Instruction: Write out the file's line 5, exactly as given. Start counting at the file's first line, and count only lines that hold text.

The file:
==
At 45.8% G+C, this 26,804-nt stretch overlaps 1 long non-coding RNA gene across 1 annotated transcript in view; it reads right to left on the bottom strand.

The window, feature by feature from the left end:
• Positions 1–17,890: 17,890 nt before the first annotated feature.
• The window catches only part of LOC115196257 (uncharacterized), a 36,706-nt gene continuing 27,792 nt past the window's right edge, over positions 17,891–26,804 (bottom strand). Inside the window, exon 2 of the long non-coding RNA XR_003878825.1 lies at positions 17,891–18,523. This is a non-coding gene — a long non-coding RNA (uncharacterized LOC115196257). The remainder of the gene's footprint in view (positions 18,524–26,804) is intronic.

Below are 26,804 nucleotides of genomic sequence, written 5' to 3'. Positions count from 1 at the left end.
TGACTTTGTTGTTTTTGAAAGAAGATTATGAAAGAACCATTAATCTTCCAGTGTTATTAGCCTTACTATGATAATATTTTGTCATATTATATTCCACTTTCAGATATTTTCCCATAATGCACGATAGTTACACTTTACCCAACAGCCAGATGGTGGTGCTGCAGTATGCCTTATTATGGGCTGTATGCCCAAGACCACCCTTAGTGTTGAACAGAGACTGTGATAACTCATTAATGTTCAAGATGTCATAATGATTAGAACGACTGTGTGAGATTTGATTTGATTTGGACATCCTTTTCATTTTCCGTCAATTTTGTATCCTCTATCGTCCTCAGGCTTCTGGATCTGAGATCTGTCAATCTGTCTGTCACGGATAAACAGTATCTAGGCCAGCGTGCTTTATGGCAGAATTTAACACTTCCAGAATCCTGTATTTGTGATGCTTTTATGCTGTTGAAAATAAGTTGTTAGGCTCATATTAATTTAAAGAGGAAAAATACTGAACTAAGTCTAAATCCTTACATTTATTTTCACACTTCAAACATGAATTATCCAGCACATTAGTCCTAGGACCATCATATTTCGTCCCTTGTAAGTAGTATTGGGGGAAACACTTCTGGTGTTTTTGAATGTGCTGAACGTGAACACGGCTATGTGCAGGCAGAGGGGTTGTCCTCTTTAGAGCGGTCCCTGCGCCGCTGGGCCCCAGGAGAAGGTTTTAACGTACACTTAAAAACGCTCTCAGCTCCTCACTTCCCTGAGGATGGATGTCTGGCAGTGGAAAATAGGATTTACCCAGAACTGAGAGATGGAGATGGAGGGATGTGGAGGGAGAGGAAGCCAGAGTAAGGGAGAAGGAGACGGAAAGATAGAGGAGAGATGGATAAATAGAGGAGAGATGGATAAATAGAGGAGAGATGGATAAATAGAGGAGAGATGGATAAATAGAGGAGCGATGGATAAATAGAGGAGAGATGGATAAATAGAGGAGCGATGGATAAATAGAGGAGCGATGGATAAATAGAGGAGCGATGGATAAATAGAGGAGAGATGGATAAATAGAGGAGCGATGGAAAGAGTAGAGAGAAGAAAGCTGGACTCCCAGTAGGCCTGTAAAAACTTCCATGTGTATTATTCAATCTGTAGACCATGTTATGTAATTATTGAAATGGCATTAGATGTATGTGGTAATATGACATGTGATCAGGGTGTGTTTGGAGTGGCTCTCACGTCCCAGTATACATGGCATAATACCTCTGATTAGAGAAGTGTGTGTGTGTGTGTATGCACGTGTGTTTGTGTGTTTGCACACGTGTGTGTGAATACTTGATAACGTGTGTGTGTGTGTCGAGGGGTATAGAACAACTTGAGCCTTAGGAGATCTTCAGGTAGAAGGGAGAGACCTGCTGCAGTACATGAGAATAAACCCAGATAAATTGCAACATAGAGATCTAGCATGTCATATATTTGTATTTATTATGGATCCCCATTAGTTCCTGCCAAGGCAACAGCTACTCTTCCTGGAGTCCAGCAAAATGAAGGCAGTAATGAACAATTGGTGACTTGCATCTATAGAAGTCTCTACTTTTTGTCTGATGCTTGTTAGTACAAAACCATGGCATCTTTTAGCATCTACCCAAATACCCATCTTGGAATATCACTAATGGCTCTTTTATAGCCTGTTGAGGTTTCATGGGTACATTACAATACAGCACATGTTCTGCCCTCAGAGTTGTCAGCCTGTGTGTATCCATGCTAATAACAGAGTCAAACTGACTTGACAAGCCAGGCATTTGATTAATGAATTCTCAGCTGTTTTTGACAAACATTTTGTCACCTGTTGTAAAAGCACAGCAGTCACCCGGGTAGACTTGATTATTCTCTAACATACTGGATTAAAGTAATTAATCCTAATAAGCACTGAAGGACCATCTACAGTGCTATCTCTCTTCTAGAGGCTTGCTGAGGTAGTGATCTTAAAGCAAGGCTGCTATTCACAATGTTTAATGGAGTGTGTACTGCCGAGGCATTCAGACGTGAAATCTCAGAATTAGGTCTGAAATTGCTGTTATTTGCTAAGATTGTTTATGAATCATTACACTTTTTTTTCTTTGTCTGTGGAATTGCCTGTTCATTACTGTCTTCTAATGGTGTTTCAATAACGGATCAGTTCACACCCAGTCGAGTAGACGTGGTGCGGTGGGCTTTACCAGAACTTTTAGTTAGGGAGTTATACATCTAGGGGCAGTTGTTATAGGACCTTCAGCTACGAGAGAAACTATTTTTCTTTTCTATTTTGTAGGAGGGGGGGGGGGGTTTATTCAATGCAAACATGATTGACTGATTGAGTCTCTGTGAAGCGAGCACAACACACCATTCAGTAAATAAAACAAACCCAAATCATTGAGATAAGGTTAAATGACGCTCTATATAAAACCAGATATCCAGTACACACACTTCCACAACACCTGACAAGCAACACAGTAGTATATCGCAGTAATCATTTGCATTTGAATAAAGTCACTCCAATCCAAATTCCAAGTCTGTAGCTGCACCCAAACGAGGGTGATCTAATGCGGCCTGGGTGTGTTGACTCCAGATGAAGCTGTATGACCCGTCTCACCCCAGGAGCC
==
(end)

Below are 26,804 nucleotides of genomic sequence, written 5' to 3'. Positions count from 1 at the left end.